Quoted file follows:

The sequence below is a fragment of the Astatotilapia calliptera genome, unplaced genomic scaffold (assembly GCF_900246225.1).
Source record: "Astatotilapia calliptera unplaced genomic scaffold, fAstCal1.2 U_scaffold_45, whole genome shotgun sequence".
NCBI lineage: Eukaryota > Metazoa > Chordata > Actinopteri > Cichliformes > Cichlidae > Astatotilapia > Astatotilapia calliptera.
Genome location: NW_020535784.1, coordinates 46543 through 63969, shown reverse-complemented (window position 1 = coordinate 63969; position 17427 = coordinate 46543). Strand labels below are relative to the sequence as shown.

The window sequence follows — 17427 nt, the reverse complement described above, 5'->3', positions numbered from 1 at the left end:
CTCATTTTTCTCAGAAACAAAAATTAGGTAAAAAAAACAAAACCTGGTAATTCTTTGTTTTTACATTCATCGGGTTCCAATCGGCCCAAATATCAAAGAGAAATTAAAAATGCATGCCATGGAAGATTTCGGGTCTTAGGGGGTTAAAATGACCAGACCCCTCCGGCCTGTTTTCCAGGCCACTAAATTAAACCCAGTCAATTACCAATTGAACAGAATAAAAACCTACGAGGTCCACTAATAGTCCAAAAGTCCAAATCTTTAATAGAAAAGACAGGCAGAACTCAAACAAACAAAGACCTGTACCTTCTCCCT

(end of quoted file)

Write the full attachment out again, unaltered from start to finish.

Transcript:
The sequence below is a fragment of the Astatotilapia calliptera genome, unplaced genomic scaffold (assembly GCF_900246225.1).
Source record: "Astatotilapia calliptera unplaced genomic scaffold, fAstCal1.2 U_scaffold_45, whole genome shotgun sequence".
NCBI lineage: Eukaryota > Metazoa > Chordata > Actinopteri > Cichliformes > Cichlidae > Astatotilapia > Astatotilapia calliptera.
Genome location: NW_020535784.1, coordinates 46543 through 63969, shown reverse-complemented (window position 1 = coordinate 63969; position 17427 = coordinate 46543). Strand labels below are relative to the sequence as shown.

The window sequence follows — 17427 nt, the reverse complement described above, 5'->3', positions numbered from 1 at the left end:
CTCATTTTTCTCAGAAACAAAAATTAGGTAAAAAAAACAAAACCTGGTAATTCTTTGTTTTTACATTCATCGGGTTCCAATCGGCCCAAATATCAAAGAGAAATTAAAAATGCATGCCATGGAAGATTTCGGGTCTTAGGGGGTTAAAATGACCAGACCCCTCCGGCCTGTTTTCCAGGCCACTAAATTAAACCCAGTCAATTACCAATTGAACAGAATAAAAACCTACGAGGTCCACTAATAGTCCAAAAGTCCAAATCTTTAATAGAAAAGACAGGCAGAACTCAAACAAACAAAGACCTGTACCTTCTCCCT